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I would like to turn on/off 3 stars that represent a level of difficulty. I don't want to make usage of several if condition, would it be possible to do so by just using bitwise operation?

Let's say i have declared an enum like this:

enum 
{
    EASY = 0,
    MODERATE,
    CHALLENGING
} Difficulty;

I would like to find a bit operation that let me find which star to turn on or off:

e.g:

level 2 (challenging)
star 0 -> 1
star 1 -> 1
star 2 -> 1

level 1 (moderate)
star 0 -> 1
star 1 -> 1
star 2 -> 0

level 0 (easy)
star 0 -> 1
star 1 -> 0
star 2 -> 0
share|improve this question
    
the enum doesn't have to start at 0 if it is easier –  tiguero Oct 25 '12 at 21:13
    
The second star can't be turned on when the first is turned off, so you can just use a Difficulty variable. –  timvermeulen Oct 25 '12 at 21:15
    
@timjver u mean i don't need to use bitwise operation actually? –  tiguero Oct 25 '12 at 21:18
    
@tiguero why do you need bitwise operations at all? in your case it is just EASY, MODERATE or CHALLENGING, isn't it? But another thing if you want to have one bit per star and have different stars combinations, like 101 or 011 or 110, than yes you neet bits –  Ezeki Oct 25 '12 at 21:24
    
@Ezeki Yes you are right, but i have an other case to handle when the order won't matter so i wanted to practice a bit with bitwise operation –  tiguero Oct 25 '12 at 21:29

4 Answers 4

up vote 3 down vote accepted

You would want to do something like this:

typedef enum Difficulty : NSUInteger
{
    EASY = 1 << 0,
    MODERATE = 1 << 1,
    CHALLENGING = 1 << 2
} Difficulty;

And then to check it:

- (void) setStarsWithDifficulty:(Difficulty)diff
{
    star0 = (diff & (EASY | MODERATE | CHALLENGING));
    star1 = (diff & (MODERATE | CHALLENGING));
    star2 = (diff & CHALLENGING);
}
share|improve this answer
    
I validated this for the simplicity of ur answer –  tiguero Oct 25 '12 at 22:51
    
@Tobi congrats, you won! =) –  Ezeki Oct 25 '12 at 23:16

In the case if you want to have 3 bits to save your stars states, like instead of having three boolean flags, than you should do:

typedef enum 
{
    DifficultyEasy = 1 << 0,
    DifficultyModerate = 1 << 1,
    DifficultyChallenging = 1 << 2
} Difficulty;

Difficulty state = 0; // default

To set Easy:

state |= DifficultyEasy;

To add Challenging:

state |= DifficultyChallenging;

To reset Easy:

state &= ~DifficultyEasy;

To know is Challenging set:

BOOL isChallenging =  DifficultyChallenging & state;

In the case somebody needs an explanation how it works:

1 << x means set x bit to 1 (from right);
// actually it means move 0b00000001 left by x, but I said 'set' to simplify it 

1 << 5 = 0b00100000; 1 << 2 = 0b00000100; 1 << 0 = 0b00000001;

0b00001111 | 0b11000011 = 0b11001111 (0 | 0 = 0, 1 | 0 = 1, 1 | 1 = 1)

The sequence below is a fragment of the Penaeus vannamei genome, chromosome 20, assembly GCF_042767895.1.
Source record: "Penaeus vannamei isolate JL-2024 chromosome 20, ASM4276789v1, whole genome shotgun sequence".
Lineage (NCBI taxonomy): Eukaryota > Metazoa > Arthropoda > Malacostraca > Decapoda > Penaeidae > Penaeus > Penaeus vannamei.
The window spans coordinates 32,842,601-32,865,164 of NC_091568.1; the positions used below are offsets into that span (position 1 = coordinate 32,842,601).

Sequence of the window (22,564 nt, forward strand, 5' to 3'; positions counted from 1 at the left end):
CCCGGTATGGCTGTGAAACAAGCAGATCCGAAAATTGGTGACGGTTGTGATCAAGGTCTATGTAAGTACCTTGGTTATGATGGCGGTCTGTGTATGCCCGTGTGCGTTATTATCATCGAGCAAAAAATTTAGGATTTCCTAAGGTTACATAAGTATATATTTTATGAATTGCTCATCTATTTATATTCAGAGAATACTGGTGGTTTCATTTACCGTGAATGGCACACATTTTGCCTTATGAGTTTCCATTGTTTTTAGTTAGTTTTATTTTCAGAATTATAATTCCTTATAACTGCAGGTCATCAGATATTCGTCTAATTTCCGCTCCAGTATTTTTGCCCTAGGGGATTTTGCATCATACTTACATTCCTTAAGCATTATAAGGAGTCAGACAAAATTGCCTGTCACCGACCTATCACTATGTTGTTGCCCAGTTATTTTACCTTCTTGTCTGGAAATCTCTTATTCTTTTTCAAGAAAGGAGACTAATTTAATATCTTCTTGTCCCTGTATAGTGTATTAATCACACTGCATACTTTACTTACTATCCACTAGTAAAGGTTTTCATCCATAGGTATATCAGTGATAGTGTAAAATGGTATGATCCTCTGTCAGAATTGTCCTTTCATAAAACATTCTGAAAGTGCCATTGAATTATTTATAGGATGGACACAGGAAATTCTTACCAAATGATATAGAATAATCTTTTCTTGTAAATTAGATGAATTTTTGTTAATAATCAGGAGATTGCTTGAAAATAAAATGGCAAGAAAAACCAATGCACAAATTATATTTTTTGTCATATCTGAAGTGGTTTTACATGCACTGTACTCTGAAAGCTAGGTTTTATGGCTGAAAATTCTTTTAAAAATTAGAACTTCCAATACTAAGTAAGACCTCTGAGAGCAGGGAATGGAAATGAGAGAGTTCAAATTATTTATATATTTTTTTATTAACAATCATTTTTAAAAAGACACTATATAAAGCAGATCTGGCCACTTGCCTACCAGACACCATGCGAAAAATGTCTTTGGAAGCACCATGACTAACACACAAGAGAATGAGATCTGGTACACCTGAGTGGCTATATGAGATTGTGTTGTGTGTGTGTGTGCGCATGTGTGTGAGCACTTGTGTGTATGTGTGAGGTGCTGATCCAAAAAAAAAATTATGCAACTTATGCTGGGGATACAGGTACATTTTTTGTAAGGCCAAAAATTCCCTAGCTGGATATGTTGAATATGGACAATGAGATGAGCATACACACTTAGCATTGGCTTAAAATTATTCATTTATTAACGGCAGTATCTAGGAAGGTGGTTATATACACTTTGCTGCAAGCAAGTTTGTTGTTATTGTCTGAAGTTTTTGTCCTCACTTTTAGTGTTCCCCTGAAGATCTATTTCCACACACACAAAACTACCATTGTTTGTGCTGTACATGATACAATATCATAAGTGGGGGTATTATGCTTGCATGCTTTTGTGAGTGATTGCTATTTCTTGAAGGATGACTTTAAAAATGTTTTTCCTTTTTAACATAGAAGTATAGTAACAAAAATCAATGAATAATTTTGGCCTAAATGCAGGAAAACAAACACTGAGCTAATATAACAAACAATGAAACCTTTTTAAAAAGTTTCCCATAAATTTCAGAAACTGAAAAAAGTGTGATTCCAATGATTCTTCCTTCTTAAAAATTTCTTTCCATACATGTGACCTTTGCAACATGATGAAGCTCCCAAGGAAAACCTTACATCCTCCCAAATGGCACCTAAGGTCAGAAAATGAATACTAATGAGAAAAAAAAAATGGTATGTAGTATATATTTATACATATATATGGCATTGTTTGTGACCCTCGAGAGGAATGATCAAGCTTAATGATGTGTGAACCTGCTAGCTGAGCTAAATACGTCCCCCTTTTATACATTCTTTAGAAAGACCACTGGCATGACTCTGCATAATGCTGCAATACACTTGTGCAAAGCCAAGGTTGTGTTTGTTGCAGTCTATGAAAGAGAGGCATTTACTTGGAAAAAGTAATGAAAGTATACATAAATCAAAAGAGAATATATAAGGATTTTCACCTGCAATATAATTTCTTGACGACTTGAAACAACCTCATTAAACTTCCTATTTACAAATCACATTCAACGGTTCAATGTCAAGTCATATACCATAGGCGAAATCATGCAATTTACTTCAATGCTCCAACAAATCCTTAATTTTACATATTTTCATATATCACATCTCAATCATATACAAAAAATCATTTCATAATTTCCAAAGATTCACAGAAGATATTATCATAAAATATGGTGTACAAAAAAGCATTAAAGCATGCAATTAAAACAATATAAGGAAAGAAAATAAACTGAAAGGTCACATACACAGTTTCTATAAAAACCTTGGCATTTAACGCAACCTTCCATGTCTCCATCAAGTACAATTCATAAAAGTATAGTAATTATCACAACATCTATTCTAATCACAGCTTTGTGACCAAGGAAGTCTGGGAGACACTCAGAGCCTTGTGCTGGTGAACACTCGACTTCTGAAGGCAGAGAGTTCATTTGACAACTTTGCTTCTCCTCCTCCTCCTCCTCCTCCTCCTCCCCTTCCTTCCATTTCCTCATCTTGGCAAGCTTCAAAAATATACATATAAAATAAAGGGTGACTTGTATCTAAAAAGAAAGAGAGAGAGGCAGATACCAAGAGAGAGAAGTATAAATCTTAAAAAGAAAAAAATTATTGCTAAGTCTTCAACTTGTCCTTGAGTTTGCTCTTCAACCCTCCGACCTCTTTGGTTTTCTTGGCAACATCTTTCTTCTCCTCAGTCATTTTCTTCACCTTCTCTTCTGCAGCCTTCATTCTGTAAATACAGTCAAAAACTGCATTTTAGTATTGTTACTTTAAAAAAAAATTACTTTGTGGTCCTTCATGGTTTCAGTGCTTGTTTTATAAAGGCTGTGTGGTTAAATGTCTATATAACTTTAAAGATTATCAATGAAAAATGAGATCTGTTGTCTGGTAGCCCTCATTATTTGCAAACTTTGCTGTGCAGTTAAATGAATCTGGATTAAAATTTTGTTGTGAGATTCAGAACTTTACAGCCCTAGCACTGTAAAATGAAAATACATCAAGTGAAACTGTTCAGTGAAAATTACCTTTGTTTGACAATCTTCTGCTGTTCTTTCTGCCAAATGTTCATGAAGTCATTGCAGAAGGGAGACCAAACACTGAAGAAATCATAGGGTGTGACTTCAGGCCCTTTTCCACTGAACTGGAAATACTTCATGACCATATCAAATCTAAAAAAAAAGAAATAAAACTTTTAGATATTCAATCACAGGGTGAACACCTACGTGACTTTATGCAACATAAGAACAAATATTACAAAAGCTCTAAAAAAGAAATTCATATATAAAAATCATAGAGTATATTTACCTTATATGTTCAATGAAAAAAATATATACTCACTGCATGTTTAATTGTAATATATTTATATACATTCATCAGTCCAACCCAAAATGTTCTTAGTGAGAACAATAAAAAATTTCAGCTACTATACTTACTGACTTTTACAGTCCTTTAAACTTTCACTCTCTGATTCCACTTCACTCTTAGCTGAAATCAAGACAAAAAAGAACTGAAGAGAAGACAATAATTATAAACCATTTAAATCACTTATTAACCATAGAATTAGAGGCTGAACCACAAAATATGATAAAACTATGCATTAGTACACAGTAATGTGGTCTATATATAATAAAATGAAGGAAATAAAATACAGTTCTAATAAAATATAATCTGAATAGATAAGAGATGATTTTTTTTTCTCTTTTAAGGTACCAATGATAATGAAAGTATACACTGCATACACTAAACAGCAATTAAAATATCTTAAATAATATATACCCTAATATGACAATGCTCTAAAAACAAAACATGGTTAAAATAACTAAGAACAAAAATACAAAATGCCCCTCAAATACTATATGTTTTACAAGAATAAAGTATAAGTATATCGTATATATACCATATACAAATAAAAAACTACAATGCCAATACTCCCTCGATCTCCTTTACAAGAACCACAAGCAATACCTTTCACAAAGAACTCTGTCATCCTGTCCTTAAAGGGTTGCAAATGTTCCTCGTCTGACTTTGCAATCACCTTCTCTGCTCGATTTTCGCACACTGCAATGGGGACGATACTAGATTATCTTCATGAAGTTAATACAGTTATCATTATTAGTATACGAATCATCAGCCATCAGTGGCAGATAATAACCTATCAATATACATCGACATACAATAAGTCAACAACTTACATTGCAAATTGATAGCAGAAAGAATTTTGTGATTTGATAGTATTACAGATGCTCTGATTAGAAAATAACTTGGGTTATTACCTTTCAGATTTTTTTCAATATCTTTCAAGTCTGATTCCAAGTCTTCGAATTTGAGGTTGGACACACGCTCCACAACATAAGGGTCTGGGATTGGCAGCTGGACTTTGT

0b00001111 & 0b11000011 = 0b00000011 (0 & 0 = 0, 1 & 0 = 0, 1 & 1 = 1)

~0b00001111 = 0b11110000 (~0 = 1, ~1 = 0)
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You REALLY want to get that check mark don't you? :) –  Tobi Oct 25 '12 at 21:46
    
haha =) not at all, i just know that a lot of people don't understand this staff, so maybe they will find it useful later =) –  Ezeki Oct 25 '12 at 21:48
    
I know what you mean. :) Luckily (sadly?) opportunities to use this don't come up that often. –  Tobi Oct 25 '12 at 22:01
    
yeah, unfortunately... –  Ezeki Oct 25 '12 at 22:22
1  
This helped me out a lot, thanks for the great explanation! –  mikeytdan Sep 7 '13 at 6:51

Are you talking about something like:

star0 = 1
star1 = value & CHALLENGING || value & MODERATE
star2 = value & CHALLENGING
share|improve this answer
    
are u sure it is not | instead of || ? –  tiguero Oct 25 '12 at 22:01
    
Yeah, that's a regular OR expression. It's the same as value & (MODERATE | CHALLENGING) from @Tobi's answer. –  Nathan Villaescusa Oct 25 '12 at 22:02
#define STAR0 1
#define STAR1 2
#define STAR2 4

#define  EASY   STAR0
#define  MODERATE  STAR1|STAR0
#define  CHALLENGING STAR0|STAR1|STAR2

Detection a value d with and and compare against 0 will produce the required mapping, some of the above samples will give you the mapped value instead, take a look:

  int d = EASY;
  NSLog(@"Star 0 %d",(d&STAR0)!=0);
  NSLog(@"Star 1 %d",(d&STAR1)!=0);
  NSLog(@"Star 2 %d",(d&STAR2)!=0);
  d=MODERATE;
  NSLog(@"Star 0 %d",(d&STAR0)!=0);
  NSLog(@"Star 1 %d",(d&STAR1)!=0);
  NSLog(@"Star 2 %d",(d&STAR2)!=0);
  d=CHALLENGING;
  NSLog(@"Star 0 %d",(d&STAR0)!=0);
  NSLog(@"Star 1 %d",(d&STAR1)!=0);
  NSLog(@"Star 2 %d",(d&STAR2)!=0);
share|improve this answer
    
i hate macro - it is not compiler safe –  tiguero Oct 25 '12 at 21:41
    
good point, you are right. However, the result is the same. –  iOS Oct 25 '12 at 21:43

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